Is this the end of rental deposits?

One of London’s largest landlords, Get Living, is going above and beyond what the government envisioned when they suggested scrapping rental fees. The owners of East Village E20, once the site of the 2012 Olympics’ Athlete’s Village, is doing away with fees and deposits, and is even planning to return around £3 million in deposits already paid this July.

But of course, there is a catch.

How the scheme will work at East Village E20

As of 14 June 2017, residents of East Village E20 will not be required to pay letting agent fees of any kind. They will also have the option of signing tenancy contracts for longer terms than are usual.

Lastly, many of them will not be required to pay a deposit to live there. I say many, as not all of the residents there will qualify. Those that do qualify, as explained below, are exempt from the deposit requirement. Existing tenants who qualify will even be refunded their deposits. Get Living expects to return around £3 million worth of these deposits when the programme starts.

Get living says that on average, they only deduct the equivalent of a few days’ worth of rent from the deposit when a tenant moves out, so there is no need for them to hold on to so much money – except in the case of tenants who present a higher than average risk.

Any damages to the property at the end of a tenancy will be paid for by Get Living itself, unless they amount to the equivalent of a week’s rent. If it amounts to more, they will still attempt to recover it from the tenant, or their guarantor.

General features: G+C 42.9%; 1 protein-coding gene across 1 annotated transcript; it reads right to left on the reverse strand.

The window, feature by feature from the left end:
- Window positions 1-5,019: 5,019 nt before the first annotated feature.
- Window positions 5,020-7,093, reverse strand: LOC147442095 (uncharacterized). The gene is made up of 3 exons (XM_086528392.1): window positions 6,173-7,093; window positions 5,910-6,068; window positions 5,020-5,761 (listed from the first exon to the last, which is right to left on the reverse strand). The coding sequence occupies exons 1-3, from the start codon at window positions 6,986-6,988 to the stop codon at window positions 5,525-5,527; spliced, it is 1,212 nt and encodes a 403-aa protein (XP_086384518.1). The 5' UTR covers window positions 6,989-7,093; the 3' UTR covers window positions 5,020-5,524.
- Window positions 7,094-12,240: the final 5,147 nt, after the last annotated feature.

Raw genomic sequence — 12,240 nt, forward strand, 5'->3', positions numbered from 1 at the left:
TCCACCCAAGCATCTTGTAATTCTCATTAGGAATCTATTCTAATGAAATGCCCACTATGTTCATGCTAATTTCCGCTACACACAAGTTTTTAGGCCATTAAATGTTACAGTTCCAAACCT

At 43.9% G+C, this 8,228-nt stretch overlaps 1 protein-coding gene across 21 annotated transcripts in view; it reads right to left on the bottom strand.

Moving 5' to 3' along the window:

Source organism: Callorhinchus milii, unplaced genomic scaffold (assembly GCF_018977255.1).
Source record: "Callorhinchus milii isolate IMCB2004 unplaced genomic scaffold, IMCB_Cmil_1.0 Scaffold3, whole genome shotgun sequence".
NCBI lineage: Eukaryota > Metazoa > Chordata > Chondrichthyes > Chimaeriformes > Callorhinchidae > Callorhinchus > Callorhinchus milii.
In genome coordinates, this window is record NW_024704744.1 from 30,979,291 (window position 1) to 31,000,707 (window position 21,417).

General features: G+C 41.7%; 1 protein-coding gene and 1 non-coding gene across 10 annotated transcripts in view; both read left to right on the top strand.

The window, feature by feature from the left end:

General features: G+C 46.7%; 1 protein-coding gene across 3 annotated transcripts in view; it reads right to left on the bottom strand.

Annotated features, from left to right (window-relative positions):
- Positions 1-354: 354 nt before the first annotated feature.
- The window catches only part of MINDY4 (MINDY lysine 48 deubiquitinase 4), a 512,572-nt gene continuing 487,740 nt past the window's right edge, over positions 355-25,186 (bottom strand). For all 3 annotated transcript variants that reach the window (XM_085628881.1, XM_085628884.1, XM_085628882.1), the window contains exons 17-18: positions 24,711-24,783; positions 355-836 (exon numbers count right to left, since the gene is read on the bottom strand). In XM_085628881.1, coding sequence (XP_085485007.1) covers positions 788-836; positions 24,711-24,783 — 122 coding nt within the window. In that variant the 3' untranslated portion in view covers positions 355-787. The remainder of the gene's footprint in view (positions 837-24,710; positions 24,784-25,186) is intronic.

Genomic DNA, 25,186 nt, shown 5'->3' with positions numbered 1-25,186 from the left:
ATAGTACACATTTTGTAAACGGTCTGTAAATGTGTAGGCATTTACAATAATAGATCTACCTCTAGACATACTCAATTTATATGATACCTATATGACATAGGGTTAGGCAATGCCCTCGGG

The catch

The catch isn’t all that onerous, but it isn’t as free and clear as one might hope. To qualify for the deposit exemption, each tenant must pass tenant referencing, or secure a suitable guarantor.

If you can’t meet either of these requirements, then you will still have to pay the standard one month’s rent as a deposit to live in East Village E20, or if you are already living there, your deposit won’t be returned.

Will this become ‘the new normal’?

Well, not for small-scale operations, to be sure. Smaller landlords can’t spread expenses across quite so many rental incomes as Get Living, which owns more than 5000 homes. Smaller landlords will still need to collect deposits, if only to ensure that they can stay in profit if a tenant leaves a property badly damaged.

However, larger firms may come around to Get Living’s way of thinking, as they can’t profit from the amounts on deposit anyway, and can expect to find willing tenants faster if they offer alternatives to the hefty deposits that are common today.